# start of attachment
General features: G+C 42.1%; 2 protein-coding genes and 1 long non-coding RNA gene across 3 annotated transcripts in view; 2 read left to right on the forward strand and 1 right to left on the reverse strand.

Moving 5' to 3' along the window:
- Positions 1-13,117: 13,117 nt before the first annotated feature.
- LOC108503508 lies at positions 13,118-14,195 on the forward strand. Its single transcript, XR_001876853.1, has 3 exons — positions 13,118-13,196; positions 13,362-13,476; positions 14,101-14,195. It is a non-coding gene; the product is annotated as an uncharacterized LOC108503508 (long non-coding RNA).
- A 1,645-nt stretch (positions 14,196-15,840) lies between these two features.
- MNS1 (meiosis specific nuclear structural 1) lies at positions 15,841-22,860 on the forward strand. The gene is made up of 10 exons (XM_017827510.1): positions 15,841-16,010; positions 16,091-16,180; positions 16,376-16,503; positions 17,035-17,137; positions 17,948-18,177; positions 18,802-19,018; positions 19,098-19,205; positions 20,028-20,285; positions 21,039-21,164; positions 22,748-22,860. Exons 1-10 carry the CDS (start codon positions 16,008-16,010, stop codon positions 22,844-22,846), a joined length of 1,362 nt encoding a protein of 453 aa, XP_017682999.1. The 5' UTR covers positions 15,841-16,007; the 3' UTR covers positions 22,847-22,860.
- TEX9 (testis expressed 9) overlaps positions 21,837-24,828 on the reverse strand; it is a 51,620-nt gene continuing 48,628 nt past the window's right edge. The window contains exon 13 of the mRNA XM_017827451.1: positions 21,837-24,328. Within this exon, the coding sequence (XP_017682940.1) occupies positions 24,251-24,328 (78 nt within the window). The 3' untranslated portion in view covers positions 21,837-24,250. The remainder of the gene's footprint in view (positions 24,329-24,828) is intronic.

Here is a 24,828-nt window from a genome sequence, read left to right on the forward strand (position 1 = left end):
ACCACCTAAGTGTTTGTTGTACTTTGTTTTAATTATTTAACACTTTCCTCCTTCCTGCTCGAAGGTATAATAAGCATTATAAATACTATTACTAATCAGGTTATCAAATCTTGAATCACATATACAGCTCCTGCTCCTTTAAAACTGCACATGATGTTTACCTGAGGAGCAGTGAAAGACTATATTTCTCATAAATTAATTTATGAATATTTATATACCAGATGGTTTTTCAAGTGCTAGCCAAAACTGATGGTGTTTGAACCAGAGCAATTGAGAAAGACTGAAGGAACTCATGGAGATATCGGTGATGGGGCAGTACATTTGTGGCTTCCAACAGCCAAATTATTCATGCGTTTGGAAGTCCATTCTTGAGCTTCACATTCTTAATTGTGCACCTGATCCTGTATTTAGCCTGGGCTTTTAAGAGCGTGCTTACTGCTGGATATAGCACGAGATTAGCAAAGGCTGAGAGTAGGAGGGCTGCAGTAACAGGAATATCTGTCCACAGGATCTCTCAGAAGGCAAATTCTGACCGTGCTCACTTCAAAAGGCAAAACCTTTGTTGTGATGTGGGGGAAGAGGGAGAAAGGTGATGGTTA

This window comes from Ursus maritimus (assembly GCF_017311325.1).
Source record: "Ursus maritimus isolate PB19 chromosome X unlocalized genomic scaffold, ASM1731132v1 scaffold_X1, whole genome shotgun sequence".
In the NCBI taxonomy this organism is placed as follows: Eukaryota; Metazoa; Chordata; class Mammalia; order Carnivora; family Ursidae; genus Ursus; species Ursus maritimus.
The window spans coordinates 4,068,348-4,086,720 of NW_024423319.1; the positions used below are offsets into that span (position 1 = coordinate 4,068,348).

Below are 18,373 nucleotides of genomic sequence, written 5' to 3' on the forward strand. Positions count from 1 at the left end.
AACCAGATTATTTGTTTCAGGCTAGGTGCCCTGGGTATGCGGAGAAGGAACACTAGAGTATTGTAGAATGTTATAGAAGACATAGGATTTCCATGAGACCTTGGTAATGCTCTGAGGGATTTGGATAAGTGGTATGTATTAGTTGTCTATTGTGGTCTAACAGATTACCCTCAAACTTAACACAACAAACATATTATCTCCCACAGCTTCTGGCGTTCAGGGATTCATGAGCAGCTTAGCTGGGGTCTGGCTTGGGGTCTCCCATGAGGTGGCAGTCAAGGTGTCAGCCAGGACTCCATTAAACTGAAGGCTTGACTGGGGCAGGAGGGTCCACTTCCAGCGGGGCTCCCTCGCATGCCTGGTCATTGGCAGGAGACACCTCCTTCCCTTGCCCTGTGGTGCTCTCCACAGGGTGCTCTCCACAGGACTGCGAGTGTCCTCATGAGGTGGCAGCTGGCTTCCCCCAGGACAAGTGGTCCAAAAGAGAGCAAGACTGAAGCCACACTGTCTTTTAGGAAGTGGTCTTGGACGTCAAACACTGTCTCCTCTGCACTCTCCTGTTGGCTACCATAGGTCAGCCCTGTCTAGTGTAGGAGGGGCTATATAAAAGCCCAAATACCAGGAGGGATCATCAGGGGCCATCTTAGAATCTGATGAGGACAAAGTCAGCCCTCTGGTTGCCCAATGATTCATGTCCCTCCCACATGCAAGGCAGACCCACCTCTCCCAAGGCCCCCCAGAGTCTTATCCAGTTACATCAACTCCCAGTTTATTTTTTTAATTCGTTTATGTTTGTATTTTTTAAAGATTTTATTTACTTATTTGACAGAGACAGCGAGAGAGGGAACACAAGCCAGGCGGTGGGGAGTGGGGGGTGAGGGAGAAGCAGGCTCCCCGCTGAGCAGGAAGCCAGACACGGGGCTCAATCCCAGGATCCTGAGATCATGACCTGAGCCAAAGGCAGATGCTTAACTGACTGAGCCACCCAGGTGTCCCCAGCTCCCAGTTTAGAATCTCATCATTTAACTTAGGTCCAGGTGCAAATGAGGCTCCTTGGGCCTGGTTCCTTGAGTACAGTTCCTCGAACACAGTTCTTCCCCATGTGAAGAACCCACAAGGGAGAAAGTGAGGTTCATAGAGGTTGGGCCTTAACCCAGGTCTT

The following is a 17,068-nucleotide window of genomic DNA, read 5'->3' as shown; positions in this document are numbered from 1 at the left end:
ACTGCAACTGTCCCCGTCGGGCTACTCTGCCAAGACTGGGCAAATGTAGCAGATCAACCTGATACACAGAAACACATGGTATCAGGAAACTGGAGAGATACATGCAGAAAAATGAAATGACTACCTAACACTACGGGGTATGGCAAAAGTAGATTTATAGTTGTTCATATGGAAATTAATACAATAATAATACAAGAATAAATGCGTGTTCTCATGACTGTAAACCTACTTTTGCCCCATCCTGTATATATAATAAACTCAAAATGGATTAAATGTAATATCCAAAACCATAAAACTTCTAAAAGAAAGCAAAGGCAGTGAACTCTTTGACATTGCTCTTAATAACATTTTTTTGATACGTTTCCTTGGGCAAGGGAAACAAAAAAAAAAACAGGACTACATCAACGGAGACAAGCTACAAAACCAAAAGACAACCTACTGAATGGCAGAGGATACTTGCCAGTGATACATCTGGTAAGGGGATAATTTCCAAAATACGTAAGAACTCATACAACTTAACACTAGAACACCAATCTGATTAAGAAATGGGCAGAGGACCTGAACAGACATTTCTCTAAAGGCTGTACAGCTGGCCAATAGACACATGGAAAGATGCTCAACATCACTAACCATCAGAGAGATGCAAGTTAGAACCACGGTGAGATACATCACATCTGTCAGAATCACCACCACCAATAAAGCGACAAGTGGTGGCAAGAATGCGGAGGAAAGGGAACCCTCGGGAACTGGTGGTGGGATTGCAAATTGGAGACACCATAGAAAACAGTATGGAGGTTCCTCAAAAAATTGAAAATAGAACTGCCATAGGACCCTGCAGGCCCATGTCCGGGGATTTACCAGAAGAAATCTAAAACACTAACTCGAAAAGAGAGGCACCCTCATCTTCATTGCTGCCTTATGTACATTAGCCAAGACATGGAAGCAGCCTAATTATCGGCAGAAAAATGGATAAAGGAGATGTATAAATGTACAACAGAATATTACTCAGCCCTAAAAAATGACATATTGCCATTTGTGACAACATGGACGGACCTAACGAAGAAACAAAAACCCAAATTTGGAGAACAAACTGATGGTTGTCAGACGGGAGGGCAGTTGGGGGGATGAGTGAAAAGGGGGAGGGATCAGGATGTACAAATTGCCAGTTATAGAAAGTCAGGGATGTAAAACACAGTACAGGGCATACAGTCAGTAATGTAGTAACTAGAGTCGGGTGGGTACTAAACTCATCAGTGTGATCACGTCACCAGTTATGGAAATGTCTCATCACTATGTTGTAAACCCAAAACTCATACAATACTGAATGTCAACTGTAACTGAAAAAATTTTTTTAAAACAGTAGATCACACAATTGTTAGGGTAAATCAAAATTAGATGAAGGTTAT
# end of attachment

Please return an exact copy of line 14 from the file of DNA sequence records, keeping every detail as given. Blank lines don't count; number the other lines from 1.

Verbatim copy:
Below are 18,373 nucleotides of genomic sequence, written 5' to 3' on the forward strand. Positions count from 1 at the left end.